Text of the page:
Salted Butter Versus Unsalted Butter

Kitchen Knowledge Lifestyle | Published November 12, 2019 by Mimi Council

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Now that baking season is fully underway, I thought I'd write a post about one of the top baking ingredients — butter. Specifically the debate of salted butter versus unsalted butter. Can you use salted butter when it calls for unsalted butter, or do you have to run to the store and buy unsalted butter? And, can you use unsalted butter if that's all you have — and a recipe calls for salted butter?

For more kitchen knowledge, check out some of my other posts like 5 Easy Tips to Improve Your Bakes, Easy Egg Replacers for Baking, or Should You Cook Pie Filling Before Baking?

butter on a plate on the counter

Most baking recipes on the internet will tell you to use unsalted butter. However, most of those recipes clearly have salt in them. And, if you bake any of the recipes on my blog or in my books, then you know I prefer to use salted butter.

I have always just used salted butter for baking because it's the only butter my mom bought growing up. Plus, when I lived on my own, I didn't want to have to buy two different types of butter — one for eating and one for baking. So, I am going to answer your questions about salted butter versus unsalted butter.

Salted Butter Versus Unsalted Butter

So what really is the difference? It's pretty simple — salt. While salted butter has the salt added for you, unsalted butter doesn't have any salt. One of the main reasons I bake with salted butter is I learned to bake when I was young, and that was the only butter we had in our house! My mom refused to purchase unsalted butter, probably because she wasn't a baker. And, who wants to eat unsalted butter on their bread? No thank you.

So, I used what we had, salted butter. And then when I moved out of my parents house, I felt the same way. Why would I buy two different types of butter? It seemed unnecessary. So, I have always developed my recipes to use salted butter for ease and convenience for myself.

There is no right or wrong way to use butter, as long as you end up with a finished product that you are happy with and want to eat. People may call for unsalted butter in recipes because it can be more of a control than salted butter, as there is no rules to how much salt is added into salted butter from brand to brand. But, the general consensus is about ¼ teaspoon of salt per half cup of butter. And, if you are consistently buying the same brand, then I believe you can use whatever kind you want as you'll get to know how it tastes in recipes. I use the same butter pretty much every time I develop and make a recipe so I know I can count on it.

Can you use unsalted butter if a recipe calls for salted butter?

If a recipe calls for salted butter, and you only have unsalted then it would be fine to substitute it for the unsalted. However, you should adjust the amount of added salt in the recipe to be more, because of the lack of salt in the butter. I recommend adding ¼ teaspoon of salt for every half cup of unsalted butter. This a minor change that will make a big difference in your final product!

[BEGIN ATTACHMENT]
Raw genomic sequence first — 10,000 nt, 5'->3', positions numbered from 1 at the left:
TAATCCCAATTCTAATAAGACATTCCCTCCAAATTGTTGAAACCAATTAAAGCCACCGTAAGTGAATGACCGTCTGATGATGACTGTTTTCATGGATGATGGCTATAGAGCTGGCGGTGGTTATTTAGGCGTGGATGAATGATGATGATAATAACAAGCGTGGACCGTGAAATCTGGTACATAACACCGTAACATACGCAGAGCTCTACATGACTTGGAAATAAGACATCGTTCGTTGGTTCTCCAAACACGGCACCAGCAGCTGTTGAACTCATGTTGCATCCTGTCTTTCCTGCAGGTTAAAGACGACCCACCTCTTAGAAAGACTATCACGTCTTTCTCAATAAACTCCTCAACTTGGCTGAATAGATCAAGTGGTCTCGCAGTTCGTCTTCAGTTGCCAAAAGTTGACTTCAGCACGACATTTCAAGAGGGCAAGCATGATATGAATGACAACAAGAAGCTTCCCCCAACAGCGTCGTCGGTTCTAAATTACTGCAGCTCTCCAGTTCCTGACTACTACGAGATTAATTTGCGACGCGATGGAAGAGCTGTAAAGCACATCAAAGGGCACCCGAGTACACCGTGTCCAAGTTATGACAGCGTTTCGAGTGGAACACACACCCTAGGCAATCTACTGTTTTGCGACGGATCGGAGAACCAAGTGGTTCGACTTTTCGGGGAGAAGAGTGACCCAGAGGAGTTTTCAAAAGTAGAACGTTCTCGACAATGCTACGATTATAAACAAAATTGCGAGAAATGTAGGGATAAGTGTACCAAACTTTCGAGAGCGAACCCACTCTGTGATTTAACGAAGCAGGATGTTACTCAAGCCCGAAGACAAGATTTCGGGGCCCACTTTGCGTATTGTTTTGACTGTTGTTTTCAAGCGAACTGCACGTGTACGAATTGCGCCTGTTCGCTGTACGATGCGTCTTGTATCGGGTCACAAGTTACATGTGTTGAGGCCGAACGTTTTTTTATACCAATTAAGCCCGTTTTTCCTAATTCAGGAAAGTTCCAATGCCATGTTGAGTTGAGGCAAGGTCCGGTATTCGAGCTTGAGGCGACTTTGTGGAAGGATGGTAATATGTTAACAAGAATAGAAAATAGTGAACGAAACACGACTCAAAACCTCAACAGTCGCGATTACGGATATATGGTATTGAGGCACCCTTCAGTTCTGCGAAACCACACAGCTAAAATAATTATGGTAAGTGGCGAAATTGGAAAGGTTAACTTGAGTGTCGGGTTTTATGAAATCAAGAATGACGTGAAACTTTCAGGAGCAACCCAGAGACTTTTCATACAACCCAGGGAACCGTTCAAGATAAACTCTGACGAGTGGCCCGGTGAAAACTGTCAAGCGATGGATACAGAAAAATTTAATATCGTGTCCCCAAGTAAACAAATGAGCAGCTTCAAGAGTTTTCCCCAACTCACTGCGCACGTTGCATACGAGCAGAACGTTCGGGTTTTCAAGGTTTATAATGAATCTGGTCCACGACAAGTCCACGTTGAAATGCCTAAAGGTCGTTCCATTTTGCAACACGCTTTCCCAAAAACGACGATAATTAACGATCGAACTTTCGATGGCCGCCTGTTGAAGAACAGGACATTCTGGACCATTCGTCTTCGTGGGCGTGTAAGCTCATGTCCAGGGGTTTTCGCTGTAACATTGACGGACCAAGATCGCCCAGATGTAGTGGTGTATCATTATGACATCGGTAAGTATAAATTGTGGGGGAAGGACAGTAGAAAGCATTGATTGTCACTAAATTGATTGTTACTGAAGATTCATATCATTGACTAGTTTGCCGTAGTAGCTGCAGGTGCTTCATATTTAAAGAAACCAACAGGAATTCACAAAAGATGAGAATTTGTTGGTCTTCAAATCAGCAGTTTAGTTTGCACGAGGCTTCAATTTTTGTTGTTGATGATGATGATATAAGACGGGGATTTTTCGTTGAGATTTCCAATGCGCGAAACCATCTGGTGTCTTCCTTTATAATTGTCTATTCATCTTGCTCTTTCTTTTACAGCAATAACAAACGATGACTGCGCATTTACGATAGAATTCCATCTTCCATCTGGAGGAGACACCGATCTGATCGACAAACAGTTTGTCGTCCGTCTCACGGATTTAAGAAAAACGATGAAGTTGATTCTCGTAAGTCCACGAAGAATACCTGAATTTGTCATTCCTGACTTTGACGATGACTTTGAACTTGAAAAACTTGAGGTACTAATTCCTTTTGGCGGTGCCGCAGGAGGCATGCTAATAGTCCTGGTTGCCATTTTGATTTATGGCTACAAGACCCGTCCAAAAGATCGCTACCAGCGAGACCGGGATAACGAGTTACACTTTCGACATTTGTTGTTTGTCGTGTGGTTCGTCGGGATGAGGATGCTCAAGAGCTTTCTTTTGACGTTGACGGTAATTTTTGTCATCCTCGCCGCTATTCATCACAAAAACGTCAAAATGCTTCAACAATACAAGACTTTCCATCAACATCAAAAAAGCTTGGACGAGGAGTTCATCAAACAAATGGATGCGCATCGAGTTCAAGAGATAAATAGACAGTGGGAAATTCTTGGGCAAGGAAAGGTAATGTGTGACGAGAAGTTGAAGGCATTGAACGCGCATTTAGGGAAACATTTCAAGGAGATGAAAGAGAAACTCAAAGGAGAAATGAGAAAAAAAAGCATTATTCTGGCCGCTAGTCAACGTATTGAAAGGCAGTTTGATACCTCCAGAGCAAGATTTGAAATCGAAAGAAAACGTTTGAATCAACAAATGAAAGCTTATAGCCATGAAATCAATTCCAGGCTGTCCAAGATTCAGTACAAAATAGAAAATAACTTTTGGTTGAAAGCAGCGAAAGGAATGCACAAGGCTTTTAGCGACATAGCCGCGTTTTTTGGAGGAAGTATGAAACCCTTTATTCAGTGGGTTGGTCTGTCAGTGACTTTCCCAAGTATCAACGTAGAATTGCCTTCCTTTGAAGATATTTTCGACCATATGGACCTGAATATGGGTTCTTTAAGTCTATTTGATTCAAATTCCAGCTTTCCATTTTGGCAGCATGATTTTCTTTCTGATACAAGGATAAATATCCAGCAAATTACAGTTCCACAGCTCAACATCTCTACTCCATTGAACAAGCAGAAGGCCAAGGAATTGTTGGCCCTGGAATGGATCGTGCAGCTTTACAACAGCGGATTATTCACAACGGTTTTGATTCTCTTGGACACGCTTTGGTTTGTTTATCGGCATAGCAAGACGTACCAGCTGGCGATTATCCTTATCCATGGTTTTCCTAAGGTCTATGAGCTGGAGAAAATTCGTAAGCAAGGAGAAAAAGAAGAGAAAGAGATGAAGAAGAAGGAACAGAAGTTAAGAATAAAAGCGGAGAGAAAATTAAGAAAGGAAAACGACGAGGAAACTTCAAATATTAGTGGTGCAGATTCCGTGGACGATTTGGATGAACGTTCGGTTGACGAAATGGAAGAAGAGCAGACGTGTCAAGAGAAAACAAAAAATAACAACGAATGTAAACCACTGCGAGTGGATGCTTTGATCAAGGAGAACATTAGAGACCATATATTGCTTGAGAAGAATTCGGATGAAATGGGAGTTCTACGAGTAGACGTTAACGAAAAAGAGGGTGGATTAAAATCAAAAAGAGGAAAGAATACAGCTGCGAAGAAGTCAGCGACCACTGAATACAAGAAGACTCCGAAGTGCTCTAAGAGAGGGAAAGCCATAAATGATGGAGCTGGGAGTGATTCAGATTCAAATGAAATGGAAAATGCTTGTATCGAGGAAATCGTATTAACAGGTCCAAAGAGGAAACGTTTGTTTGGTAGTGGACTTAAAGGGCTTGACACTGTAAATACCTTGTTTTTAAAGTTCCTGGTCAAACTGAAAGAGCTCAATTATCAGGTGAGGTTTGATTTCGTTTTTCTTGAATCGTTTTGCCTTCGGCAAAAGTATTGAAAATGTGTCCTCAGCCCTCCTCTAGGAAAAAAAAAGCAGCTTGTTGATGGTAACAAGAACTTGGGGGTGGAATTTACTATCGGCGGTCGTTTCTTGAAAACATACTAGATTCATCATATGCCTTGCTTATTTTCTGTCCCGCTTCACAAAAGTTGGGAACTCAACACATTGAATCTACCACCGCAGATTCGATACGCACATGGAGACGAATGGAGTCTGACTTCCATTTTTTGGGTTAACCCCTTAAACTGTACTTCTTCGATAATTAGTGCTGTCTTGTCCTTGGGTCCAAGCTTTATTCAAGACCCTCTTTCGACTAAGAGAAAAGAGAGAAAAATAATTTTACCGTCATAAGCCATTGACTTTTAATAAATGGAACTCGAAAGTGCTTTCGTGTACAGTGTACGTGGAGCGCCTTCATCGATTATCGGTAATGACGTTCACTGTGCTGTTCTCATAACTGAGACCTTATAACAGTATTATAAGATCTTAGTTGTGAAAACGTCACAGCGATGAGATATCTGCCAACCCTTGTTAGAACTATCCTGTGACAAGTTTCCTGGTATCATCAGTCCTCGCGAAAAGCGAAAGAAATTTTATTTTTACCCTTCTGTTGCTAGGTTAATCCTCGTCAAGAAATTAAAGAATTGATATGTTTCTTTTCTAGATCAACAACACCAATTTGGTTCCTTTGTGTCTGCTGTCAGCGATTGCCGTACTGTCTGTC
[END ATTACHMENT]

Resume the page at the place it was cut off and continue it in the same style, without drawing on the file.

Can you use salted butter if a recipe calls for unsalted butter?

If a recipe calls for unsalted butter, and you have salted butter, then you must do the same thing but remove some of the added salt in the recipe so you don't end up with something that is too salty or inedible. Use the same ratio here, if you are using salted butter where it calls for unsalted butter, then remove ¼ teaspoon of salt for every half cup of butter in the recipe. It's that simple.

Don't be stressed out by the description of butter in a recipe, and don't let it discourage you from making the recipe because you have the wrong kind of butter. But do pay attention to it, and adjust your recipe whenever needed. Then you can feel free to purchase the kind of butter that you prefer, no matter what!

butter sticks stacked up on the counter

My Favorite Organic Butter

The butter I love is organic salted butter, and it's what I call for in all my recipes that use butter! My favorite brand is Organic Valley Salted Butter, that's is my top pick. If you can get this one then I highly recommend it!

My second favorite butter is the Kirkland Organic Salted Butter — yes, from Costco! Costco does a great job at making organic products. It may seem like you don't want to buy from them since they are so large, but to be honest, Costco sources out all their private label to other companies. Some of which could be small or big, and they have high standards. So, I find that so many of their organic products really taste amazing. This is what I buy if I can't get Organic Valley!

I also really love Straus Family Creamery European Style Organic Lightly Salted Butter. This is a more decadent butter and I really enjoy this when I'm eating butter like on toast or making a sauce with it.

butter boxes on counter

The Takeaway

In conclusion, the only difference between salted butter and unsalted butter is salt. You can use unsalted butter whenever it calls for salted butter in a recipe, just add ¼ teaspoon of fine sea salt per half cup of butter. If a recipe calls for unsalted butter, you should not use salted butter in its place unless you reduce the amount of added salt in the recipe.

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